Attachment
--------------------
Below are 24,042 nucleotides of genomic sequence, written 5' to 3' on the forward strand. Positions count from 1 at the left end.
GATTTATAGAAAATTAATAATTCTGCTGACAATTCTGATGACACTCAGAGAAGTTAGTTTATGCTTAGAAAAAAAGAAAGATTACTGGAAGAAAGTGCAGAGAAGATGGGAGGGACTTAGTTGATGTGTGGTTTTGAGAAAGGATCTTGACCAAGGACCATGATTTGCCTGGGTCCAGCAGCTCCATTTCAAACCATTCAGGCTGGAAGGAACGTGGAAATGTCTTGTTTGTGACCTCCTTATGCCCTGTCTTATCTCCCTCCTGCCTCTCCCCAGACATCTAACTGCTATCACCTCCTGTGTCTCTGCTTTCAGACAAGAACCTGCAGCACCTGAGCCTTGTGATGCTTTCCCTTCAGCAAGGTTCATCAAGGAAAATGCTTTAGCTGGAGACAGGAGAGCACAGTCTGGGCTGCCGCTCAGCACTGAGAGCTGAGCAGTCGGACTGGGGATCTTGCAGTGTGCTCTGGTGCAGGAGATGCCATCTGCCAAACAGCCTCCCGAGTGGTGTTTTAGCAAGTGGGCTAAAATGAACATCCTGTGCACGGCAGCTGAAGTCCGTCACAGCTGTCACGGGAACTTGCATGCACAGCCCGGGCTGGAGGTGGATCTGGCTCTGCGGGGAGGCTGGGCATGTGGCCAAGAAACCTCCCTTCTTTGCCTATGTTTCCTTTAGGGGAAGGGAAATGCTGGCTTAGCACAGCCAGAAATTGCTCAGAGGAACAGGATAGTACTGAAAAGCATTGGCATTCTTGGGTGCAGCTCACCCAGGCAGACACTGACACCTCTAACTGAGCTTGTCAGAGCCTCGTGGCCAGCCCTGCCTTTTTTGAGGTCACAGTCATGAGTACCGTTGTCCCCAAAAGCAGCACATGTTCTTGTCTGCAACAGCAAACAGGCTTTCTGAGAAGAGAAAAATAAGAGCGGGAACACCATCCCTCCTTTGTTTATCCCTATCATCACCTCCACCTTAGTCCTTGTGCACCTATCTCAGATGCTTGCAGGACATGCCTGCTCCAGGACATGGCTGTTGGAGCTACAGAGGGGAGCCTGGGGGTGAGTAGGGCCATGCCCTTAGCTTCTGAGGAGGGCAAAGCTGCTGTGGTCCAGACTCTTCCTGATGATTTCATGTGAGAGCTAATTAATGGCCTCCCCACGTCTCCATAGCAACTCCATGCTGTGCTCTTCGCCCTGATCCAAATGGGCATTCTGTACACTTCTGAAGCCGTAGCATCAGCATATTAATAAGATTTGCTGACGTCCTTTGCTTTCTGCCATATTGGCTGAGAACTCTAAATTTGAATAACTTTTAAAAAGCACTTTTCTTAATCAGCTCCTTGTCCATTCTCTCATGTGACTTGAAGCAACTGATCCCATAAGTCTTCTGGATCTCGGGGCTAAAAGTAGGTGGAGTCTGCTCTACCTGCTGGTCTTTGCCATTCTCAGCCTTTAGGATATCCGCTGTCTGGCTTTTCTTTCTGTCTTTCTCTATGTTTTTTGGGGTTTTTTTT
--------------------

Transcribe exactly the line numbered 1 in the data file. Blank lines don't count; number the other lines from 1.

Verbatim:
Below are 24,042 nucleotides of genomic sequence, written 5' to 3' on the forward strand. Positions count from 1 at the left end.